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The Return Trends At Immersion (NASDAQ:IMMR) Look Promising

If you're looking for a multi-bagger, there's a few things to keep an eye out for. Ideally, a business will show two trends; firstly a growing return on capital employed (ROCE) and secondly, an increasing amount of capital employed. Basically this means that a company has profitable initiatives that it can continue to reinvest in, which is a trait of a compounding machine. Speaking of which, we noticed some great changes in Immersion's (NASDAQ:IMMR) returns on capital, so let's have a look.

What Is Return On Capital Employed (ROCE)?

For those that aren't sure what ROCE is, it measures the amount of pre-tax profits a company can generate from the capital employed in its business. Analysts use this formula to calculate it for Immersion:

Return on Capital Employed = Earnings Before Interest and Tax (EBIT) ÷ (Total Assets - Current Liabilities)

0.11 = US$17m ÷ (US$174m - US$19m) (Based on the trailing twelve months to June 2022).

Therefore, Immersion has an ROCE of 11%. By itself that's a normal return on capital and it's in line with the industry's average returns of 11%.

See our latest analysis for Immersion

roce
roce

In the above chart we have measured Immersion's prior ROCE against its prior performance, but the future is arguably more important. If you're interested, you can view the analysts predictions in our free report on analyst forecasts for the company.

How Are Returns Trending?

We're delighted to see that Immersion is reaping rewards from its investments and is now generating some pre-tax profits. Shareholders would no doubt be pleased with this because the business was loss-making five years ago but is is now generating 11% on its capital. In addition to that, Immersion is employing 214% more capital than previously which is expected of a company that's trying to break into profitability. This can tell us that the company has plenty of reinvestment opportunities that are able to generate higher returns.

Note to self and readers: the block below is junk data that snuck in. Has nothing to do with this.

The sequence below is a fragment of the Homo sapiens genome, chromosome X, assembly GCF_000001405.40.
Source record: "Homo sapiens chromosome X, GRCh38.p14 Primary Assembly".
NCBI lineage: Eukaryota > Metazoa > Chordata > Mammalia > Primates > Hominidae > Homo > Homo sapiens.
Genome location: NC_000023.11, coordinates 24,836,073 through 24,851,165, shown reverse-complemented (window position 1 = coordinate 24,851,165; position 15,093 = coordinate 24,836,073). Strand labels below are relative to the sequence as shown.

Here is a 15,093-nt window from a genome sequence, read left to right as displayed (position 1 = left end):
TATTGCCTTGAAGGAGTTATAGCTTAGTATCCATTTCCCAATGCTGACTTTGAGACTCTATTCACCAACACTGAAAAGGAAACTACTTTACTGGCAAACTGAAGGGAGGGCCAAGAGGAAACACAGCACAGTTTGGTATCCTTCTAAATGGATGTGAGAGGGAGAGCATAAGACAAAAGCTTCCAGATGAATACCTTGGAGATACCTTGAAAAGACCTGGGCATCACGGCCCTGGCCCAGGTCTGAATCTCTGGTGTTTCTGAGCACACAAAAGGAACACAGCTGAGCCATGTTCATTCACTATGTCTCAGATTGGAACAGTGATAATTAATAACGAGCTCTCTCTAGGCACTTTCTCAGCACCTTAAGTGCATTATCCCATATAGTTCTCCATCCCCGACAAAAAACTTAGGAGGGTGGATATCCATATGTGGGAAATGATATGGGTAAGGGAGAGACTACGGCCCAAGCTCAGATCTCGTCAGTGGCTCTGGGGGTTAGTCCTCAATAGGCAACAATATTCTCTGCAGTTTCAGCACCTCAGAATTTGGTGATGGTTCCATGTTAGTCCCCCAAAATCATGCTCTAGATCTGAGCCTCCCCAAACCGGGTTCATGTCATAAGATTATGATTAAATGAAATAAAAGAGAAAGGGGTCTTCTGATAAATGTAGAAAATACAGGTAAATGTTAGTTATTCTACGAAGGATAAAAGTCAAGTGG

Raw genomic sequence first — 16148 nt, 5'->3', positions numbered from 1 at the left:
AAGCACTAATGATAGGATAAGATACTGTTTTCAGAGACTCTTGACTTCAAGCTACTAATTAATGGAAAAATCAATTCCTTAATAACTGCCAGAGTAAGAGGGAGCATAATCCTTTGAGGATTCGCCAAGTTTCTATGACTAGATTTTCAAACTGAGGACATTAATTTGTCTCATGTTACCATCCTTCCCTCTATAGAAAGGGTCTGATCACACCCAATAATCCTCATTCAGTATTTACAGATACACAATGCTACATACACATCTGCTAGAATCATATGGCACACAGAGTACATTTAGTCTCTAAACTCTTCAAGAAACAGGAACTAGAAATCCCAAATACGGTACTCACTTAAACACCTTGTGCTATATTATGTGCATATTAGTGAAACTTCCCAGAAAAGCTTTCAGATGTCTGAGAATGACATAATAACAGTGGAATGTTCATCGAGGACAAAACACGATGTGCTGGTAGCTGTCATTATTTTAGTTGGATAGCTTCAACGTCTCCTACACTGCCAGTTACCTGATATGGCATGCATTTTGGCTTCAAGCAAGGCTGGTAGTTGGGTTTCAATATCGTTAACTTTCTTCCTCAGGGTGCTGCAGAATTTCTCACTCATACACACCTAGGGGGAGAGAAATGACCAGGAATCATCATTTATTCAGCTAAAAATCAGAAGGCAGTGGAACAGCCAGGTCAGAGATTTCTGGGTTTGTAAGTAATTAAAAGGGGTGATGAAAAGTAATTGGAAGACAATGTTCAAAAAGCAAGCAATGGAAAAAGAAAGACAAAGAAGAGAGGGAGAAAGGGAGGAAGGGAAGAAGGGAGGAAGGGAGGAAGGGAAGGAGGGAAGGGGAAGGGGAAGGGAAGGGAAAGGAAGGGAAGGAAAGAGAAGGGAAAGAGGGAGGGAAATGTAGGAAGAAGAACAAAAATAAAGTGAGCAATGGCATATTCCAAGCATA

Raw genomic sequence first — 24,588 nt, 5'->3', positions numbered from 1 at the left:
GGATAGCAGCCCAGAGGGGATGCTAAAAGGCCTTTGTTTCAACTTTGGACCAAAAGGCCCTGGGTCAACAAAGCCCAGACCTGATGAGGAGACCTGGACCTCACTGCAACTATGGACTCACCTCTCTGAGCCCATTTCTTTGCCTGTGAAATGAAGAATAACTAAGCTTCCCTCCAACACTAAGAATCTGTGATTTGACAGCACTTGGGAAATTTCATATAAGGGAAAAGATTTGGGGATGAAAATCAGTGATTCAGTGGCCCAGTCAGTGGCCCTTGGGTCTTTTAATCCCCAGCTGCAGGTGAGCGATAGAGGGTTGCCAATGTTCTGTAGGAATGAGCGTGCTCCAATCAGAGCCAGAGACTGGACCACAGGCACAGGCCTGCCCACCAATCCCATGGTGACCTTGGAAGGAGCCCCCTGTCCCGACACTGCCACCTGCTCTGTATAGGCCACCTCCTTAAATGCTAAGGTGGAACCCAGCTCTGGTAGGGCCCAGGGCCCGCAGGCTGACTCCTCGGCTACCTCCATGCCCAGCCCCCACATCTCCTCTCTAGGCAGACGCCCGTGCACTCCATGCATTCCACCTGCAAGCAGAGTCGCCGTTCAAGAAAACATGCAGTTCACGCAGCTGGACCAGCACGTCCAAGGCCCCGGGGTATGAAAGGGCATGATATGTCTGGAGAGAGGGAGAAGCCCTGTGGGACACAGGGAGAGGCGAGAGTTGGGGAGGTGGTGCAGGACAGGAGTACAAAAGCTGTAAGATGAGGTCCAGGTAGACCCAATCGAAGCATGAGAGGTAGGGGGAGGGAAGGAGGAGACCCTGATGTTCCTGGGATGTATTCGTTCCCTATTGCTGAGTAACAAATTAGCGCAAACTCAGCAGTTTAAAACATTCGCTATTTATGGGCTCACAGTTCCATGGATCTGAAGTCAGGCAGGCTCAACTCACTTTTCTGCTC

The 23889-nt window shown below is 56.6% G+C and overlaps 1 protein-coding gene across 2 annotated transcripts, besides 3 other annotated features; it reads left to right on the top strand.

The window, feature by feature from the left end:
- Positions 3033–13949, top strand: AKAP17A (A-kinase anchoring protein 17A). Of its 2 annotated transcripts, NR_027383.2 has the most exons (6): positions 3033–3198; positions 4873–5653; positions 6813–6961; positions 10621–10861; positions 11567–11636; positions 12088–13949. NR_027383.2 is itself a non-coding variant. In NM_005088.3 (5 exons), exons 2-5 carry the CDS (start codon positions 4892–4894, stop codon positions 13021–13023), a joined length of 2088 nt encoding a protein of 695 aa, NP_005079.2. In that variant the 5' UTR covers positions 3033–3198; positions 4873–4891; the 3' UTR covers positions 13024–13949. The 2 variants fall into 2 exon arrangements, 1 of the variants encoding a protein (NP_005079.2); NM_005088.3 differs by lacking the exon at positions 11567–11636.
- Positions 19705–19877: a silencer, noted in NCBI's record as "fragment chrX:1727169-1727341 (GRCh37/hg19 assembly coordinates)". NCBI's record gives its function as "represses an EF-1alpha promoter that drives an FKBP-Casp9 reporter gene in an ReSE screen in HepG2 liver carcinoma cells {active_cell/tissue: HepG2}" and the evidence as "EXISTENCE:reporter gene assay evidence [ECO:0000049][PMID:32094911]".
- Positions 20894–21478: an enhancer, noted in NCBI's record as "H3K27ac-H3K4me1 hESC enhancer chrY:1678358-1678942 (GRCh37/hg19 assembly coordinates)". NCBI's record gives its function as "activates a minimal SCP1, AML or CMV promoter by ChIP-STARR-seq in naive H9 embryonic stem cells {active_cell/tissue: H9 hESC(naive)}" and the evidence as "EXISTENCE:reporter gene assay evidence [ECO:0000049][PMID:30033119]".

In another part of our analysis, we noticed that the company's ratio of current liabilities to total assets decreased to 11%, which broadly means the business is relying less on its suppliers or short-term creditors to fund its operations. Therefore we can rest assured that the growth in ROCE is a result of the business' fundamental improvements, rather than a cooking class featuring this company's books.

Our Take On Immersion's ROCE

In summary, it's great to see that Immersion has managed to break into profitability and is continuing to reinvest in its business. Given the stock has declined 38% in the last five years, this could be a good investment if the valuation and other metrics are also appealing. So researching this company further and determining whether or not these trends will continue seems justified.

One more thing to note, we've identified 1 warning sign with Immersion and understanding this should be part of your investment process.

While Immersion isn't earning the highest return, check out this free list of companies that are earning high returns on equity with solid balance sheets.

Have feedback on this article? Concerned about the content? Get in touch with us directly. Alternatively, email editorial-team (at) simplywallst.com.

This article by Simply Wall St is general in nature. We provide commentary based on historical data and analyst forecasts only using an unbiased methodology and our articles are not intended to be financial advice. It does not constitute a recommendation to buy or sell any stock, and does not take account of your objectives, or your financial situation. We aim to bring you long-term focused analysis driven by fundamental data. Note that our analysis may not factor in the latest price-sensitive company announcements or qualitative material. Simply Wall St has no position in any stocks mentioned.

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